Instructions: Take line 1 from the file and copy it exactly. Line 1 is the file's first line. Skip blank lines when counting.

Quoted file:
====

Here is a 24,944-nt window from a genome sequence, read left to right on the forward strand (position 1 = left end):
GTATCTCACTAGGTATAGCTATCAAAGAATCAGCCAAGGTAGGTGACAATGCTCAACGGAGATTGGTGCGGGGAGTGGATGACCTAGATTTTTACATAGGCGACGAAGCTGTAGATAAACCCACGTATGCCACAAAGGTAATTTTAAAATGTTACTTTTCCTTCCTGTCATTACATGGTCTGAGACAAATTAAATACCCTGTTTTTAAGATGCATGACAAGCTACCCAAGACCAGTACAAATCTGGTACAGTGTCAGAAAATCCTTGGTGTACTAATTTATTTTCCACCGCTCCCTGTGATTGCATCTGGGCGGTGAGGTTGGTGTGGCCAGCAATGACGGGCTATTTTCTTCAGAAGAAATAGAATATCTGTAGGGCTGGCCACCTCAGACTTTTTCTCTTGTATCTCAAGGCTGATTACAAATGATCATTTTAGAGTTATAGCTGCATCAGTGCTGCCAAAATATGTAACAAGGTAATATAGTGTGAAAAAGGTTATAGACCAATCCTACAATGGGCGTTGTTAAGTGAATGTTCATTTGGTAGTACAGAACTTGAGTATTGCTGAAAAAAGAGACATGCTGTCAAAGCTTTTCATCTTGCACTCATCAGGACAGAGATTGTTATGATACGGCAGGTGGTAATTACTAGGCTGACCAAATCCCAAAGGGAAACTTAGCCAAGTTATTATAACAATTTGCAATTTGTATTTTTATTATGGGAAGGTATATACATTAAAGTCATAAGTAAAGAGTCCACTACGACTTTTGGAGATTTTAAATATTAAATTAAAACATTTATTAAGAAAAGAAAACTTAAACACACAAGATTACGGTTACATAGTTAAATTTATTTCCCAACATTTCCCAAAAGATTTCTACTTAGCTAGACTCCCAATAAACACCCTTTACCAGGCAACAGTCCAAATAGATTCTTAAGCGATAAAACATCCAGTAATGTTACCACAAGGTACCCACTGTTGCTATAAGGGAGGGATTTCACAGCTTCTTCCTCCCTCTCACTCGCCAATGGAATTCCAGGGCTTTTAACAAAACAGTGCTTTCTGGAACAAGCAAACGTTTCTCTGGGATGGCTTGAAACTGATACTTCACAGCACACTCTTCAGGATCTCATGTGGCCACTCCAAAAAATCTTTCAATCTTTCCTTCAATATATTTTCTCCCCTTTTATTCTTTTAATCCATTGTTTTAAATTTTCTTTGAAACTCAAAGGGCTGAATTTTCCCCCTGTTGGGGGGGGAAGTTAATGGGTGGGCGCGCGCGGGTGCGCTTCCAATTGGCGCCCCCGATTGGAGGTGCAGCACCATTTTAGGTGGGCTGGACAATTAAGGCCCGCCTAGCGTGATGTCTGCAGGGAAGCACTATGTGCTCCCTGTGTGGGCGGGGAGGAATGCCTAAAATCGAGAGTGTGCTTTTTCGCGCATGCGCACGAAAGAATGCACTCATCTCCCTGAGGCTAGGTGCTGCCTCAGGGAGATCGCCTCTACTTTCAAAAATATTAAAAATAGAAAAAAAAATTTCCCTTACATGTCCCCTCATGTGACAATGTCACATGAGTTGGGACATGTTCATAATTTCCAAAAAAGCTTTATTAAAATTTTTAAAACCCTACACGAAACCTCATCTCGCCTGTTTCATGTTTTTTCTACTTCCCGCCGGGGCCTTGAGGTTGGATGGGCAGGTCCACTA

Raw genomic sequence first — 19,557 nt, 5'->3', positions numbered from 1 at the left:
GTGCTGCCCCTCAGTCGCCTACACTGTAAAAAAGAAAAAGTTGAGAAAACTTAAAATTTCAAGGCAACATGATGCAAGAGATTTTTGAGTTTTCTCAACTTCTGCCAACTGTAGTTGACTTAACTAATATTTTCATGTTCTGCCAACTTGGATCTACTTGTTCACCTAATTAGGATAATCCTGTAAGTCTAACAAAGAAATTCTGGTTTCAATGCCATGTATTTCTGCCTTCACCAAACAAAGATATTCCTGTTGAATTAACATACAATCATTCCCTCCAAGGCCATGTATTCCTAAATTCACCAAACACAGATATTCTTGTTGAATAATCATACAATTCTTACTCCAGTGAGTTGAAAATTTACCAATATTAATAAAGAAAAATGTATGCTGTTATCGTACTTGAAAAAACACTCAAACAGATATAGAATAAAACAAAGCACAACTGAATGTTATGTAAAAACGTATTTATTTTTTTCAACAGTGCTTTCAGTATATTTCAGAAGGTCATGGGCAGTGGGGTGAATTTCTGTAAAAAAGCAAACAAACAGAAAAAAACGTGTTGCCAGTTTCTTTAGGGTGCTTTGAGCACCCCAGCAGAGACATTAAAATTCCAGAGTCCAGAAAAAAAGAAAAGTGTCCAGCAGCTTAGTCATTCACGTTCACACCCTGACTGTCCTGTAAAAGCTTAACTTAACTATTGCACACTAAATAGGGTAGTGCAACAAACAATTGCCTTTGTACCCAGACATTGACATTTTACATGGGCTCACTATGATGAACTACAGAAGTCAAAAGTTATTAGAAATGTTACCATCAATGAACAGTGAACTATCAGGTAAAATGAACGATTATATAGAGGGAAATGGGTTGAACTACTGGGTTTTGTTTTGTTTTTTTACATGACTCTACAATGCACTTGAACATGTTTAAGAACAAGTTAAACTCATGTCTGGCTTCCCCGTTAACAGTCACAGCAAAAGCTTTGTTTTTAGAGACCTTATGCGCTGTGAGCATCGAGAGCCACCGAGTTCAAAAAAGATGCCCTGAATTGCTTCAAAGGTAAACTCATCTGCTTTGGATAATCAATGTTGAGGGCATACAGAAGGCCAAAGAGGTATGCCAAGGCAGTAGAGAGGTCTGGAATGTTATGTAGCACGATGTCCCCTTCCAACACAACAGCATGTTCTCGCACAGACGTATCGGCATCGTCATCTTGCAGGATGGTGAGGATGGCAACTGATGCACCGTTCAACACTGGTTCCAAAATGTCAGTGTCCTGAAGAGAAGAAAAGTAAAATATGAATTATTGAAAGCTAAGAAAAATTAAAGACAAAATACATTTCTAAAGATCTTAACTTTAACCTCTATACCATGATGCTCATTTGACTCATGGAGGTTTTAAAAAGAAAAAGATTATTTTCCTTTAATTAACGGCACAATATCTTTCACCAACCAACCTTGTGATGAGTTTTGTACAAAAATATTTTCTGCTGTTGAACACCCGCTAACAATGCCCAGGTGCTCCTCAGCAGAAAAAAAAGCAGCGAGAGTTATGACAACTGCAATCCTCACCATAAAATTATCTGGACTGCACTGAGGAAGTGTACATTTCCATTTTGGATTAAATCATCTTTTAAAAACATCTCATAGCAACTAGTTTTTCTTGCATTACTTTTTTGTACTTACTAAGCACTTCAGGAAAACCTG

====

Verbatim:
Here is a 24,944-nt window from a genome sequence, read left to right on the forward strand (position 1 = left end):